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Who Is Prone to Cuboid Syndrome?

Monday, 16 March 2020 00:00

The pain that is associated with cuboid syndrome is generally felt on the outer side of the foot. This condition is known to be common among ballet dancers and athletes, and can develop due to performing repetitive movements. Additionally, it may occur from having had a foot injury, such as stepping off a curb unexpectedly, or twisting your ankle. Symptoms of this condition can include redness surrounding the point of injury, swelling in the ankle, and you may experience difficulty walking or moving the toes. Patients have found mild relief when the affected foot is elevated, as this may be helpful in reducing a portion of the swelling. If you feel you have cuboid syndrome, it is suggested that you consult with a podiatrist who can prescribe you custom orthotics, which may be beneficial in facilitating a speedy recovery.

Cuboid syndrome, also known as cuboid subluxation, occurs when the joints and ligaments near the cuboid bone in the foot become torn. If you have cuboid syndrome, consult with Davinder Bhela, DPM from Hicksville Podiatry. Our doctor will assess your condition and provide you with quality foot and ankle treatment.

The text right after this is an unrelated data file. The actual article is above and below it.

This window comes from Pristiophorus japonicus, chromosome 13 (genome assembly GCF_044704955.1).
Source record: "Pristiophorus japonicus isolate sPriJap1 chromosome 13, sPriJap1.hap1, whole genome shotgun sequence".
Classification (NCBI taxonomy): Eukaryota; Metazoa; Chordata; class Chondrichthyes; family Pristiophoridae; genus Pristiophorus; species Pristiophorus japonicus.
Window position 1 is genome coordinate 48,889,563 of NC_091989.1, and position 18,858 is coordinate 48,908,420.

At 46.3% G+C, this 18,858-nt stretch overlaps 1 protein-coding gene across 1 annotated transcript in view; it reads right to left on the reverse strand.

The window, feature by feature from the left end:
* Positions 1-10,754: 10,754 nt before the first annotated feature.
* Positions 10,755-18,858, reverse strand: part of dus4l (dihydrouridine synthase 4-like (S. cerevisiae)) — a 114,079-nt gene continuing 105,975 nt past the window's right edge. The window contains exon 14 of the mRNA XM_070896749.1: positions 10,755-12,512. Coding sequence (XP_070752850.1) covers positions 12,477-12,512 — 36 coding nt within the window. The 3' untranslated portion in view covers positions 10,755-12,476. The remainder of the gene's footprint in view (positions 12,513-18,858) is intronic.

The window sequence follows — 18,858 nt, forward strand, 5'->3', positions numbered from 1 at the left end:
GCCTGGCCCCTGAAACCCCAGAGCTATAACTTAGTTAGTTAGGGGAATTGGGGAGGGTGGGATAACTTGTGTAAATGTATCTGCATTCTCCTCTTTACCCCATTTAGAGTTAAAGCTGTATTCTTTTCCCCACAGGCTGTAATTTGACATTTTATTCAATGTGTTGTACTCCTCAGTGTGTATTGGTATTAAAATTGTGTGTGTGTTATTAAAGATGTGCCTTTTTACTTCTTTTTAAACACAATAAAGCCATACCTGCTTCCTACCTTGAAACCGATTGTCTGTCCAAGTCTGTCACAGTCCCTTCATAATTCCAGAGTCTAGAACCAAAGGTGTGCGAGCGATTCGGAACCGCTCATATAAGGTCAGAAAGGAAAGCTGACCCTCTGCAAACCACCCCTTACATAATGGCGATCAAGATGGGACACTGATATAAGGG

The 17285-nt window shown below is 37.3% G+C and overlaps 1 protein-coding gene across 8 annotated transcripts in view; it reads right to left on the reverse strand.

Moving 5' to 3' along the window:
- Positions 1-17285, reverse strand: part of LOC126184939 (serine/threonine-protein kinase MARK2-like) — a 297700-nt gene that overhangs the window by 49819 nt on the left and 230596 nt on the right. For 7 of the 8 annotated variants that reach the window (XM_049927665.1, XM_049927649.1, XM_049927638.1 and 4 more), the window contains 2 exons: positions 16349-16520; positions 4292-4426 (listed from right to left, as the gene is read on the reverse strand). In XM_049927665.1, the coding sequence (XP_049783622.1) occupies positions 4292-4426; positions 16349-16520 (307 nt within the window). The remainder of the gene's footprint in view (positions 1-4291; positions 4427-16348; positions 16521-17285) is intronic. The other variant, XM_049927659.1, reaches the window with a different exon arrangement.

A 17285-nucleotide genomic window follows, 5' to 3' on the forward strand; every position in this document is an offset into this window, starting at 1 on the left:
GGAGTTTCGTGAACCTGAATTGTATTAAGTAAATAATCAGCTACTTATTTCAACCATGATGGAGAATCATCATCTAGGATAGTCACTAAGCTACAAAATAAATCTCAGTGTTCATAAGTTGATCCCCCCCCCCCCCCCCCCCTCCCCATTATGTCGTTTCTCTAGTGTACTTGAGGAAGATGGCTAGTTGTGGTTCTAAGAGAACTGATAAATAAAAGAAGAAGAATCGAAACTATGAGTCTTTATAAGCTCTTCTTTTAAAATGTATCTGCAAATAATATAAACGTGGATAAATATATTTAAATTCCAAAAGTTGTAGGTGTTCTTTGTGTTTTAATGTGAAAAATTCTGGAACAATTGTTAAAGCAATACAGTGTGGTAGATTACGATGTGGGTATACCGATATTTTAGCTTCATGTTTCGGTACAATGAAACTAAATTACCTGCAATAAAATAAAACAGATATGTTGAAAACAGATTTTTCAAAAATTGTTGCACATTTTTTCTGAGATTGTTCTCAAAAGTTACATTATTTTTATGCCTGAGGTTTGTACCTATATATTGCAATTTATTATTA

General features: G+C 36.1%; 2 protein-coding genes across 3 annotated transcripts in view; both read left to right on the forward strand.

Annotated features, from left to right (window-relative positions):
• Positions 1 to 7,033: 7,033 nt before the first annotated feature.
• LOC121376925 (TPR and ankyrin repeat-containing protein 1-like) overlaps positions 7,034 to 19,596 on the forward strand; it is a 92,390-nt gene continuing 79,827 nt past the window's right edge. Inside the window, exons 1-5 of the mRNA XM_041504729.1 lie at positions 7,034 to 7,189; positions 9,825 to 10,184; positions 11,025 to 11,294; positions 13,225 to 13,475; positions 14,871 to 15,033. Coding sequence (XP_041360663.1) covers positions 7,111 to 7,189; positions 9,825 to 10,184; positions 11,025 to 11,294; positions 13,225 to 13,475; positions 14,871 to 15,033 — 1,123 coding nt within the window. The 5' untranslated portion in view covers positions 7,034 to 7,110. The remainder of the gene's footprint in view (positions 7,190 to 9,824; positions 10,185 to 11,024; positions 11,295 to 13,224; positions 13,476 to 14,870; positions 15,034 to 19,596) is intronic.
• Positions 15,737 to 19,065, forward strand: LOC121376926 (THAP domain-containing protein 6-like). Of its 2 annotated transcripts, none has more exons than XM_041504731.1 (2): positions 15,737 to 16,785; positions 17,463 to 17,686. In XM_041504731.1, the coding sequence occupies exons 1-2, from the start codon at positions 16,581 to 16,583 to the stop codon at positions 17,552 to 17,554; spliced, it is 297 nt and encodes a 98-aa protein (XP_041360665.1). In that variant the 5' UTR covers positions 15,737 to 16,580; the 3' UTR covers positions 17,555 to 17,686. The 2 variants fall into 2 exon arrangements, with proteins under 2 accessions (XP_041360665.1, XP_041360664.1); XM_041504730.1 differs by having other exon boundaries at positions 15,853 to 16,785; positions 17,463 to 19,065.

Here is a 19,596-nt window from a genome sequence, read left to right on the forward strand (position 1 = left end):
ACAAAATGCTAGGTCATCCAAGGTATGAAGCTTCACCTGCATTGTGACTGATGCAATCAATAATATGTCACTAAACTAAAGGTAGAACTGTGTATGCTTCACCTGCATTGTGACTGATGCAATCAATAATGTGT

Cuboid syndrome is a common cause of lateral foot pain, which is pain on the outside of the foot. The condition may happen suddenly due to an ankle sprain, or it may develop slowly overtime from repetitive tension through the bone and surrounding structures.

Causes

The most common causes of cuboid syndrome include:

  • Injury – The most common cause of this ailment is an ankle sprain.
  • Repetitive Strain – Tension placed through the peroneus longus muscle from repetitive activities such as jumping and running may cause excessive traction on the bone causing it to sublux.
  • Altered Foot Biomechanics – Most people suffering from cuboid subluxation have flat feet.

Symptoms

A common symptom of cuboid syndrome is pain along the outside of the foot which can be felt in the ankle and toes. This pain may create walking difficulties and may cause those with the condition to walk with a limp.

Diagnosis

Diagnosis of cuboid syndrome is often difficult, and it is often misdiagnosed. X-rays, MRIs and CT scans often fail to properly show the cuboid subluxation. Although there isn’t a specific test used to diagnose cuboid syndrome, your podiatrist will usually check if pain is felt while pressing firmly on the cuboid bone of your foot.

Treatment

Just as the range of causes varies widely, so do treatments. Some more common treatments are ice therapy, rest, exercise, taping, and orthotics.

If you have any questions, please feel free to contact our office located in Hicksville, NY. We offer the newest diagnostic and treatment technologies for all your foot care needs.

 

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